• Most of large online merchants were not ready for SCA implementation and pushed for additional time.

PSD3/PSR improvements

EU financial regulatory bodies are well aware of those difficulties and have proposed two distinct legislative vehicles to address those pain points: a new directive (PSD3) focusing on rules relating to licensing and supervision of payment institutions, that will need to be transposed by each Member state into their legislation, and a new regulation (PSR) that focuses more on the use of payment services and that will come directly into force in each country without the need for transposition.

PSD3 and PSR are two sides of the same coin, with a joint objective of improving the payment market in Europe by bringing long awaited changes:

Further clarifications, harmonizations and simplifications

  • Clear definition of a payment account and clarification of the scope of data that should be available to TPPs.
  • Harmonized rules between payment institution and e-money institution licenses and clarification on the triangular passporting issues.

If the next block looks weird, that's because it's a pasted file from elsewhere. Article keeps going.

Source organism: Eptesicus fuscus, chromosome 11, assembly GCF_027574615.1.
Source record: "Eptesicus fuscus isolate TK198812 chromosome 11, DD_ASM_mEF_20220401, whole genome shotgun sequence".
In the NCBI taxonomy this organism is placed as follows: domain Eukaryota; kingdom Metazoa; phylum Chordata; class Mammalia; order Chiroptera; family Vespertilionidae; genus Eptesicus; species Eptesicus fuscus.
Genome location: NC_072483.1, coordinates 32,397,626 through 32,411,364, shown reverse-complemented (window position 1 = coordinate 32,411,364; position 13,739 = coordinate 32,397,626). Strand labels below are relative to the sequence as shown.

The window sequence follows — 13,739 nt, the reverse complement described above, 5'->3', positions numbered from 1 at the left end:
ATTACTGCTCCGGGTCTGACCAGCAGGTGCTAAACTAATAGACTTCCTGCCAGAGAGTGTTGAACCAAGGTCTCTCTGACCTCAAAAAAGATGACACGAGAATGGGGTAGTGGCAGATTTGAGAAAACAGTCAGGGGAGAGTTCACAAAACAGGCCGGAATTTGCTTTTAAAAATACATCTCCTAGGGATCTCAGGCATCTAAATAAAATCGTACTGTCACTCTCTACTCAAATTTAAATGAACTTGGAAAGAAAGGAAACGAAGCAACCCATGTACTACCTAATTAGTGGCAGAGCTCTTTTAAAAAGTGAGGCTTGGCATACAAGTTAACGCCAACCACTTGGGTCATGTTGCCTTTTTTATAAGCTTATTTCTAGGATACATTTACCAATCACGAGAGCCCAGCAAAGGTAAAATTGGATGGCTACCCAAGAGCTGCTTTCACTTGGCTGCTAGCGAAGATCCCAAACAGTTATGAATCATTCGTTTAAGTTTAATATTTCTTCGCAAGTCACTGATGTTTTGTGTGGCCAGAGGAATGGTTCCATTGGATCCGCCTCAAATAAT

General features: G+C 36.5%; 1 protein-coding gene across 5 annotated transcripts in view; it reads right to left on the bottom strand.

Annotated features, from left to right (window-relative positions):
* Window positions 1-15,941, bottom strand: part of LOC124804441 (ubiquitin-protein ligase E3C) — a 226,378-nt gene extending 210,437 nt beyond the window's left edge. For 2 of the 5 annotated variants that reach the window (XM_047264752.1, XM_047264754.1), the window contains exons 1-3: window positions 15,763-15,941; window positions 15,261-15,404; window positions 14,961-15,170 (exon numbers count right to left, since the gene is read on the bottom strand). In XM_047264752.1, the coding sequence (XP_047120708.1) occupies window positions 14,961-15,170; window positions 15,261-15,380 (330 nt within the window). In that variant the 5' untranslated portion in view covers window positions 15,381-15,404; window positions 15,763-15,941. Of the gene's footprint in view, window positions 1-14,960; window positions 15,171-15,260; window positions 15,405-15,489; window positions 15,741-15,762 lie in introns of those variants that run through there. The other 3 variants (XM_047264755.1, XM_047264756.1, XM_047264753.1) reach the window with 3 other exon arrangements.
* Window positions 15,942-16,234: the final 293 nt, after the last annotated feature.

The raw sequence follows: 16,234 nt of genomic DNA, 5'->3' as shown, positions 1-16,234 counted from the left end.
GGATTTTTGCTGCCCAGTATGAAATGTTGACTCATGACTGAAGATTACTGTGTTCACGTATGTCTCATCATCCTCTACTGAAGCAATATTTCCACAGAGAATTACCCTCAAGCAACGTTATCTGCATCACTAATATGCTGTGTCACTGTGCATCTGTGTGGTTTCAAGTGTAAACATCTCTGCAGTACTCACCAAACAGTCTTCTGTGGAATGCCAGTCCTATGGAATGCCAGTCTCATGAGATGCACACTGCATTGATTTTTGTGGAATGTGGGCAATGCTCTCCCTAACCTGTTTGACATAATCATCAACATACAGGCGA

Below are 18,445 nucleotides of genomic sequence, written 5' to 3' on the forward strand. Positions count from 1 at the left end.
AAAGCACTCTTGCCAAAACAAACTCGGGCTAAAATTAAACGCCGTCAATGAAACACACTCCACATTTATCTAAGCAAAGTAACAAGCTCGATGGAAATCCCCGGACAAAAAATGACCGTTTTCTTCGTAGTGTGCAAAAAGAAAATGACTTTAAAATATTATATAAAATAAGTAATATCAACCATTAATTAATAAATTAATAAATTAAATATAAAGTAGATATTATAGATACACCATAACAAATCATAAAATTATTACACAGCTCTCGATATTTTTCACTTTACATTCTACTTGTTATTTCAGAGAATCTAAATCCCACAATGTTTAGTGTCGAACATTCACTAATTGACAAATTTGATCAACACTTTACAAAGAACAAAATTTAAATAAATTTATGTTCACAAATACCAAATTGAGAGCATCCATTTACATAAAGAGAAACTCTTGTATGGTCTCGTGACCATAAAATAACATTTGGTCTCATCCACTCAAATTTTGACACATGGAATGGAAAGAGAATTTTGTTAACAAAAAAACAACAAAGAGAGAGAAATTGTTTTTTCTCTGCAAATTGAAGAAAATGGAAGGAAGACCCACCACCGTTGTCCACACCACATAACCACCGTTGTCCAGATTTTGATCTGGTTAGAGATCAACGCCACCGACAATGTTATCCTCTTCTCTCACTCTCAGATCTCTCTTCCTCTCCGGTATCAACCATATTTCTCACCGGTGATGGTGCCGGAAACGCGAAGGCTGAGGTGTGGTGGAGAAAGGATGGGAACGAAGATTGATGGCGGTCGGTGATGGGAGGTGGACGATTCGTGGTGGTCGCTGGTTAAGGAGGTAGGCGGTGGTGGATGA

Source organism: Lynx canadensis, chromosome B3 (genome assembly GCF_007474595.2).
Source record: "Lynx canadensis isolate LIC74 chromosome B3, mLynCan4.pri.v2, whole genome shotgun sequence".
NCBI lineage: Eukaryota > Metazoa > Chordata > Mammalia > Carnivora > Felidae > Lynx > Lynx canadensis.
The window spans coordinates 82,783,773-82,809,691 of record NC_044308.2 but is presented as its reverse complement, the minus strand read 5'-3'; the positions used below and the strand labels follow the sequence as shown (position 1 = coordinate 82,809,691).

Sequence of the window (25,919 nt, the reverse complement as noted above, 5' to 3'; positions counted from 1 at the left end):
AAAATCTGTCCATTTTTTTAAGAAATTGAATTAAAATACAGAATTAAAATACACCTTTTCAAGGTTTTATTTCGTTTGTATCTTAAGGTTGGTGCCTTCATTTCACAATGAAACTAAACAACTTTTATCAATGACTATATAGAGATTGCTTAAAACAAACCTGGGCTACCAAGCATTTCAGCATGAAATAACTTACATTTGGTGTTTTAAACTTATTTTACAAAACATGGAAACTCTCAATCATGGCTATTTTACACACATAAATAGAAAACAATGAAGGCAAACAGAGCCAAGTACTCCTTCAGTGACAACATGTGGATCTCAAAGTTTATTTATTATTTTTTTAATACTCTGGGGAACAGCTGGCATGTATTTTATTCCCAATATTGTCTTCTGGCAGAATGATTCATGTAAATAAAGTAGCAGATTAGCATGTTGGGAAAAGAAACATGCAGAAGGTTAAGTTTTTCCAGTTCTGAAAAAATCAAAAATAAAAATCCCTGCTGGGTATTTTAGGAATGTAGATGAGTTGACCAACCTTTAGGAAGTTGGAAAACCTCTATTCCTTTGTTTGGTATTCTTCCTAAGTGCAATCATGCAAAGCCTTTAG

• Harmonized rules between bank and non-bank TPPs.
  • Clarification regarding access to payment systems for payment institutions.
  • Clarification regarding the possibility to open or close a payment account by a payment institution, its agents or distributors via credit institutions.
  • Simplification regarding SCA mechanism: 2-factor could be part of the same family, less frequent need for AIPSPs to trigger a SCA (180 days vs 90 days before).

Additional obligations for ASPSPs to allow access to their customers’ data

  • Obligation for ASPSPs to provide at least one dedicated interface to TPPs for open banking access, and to share more information regarding API updates and performance via quarterly statistics.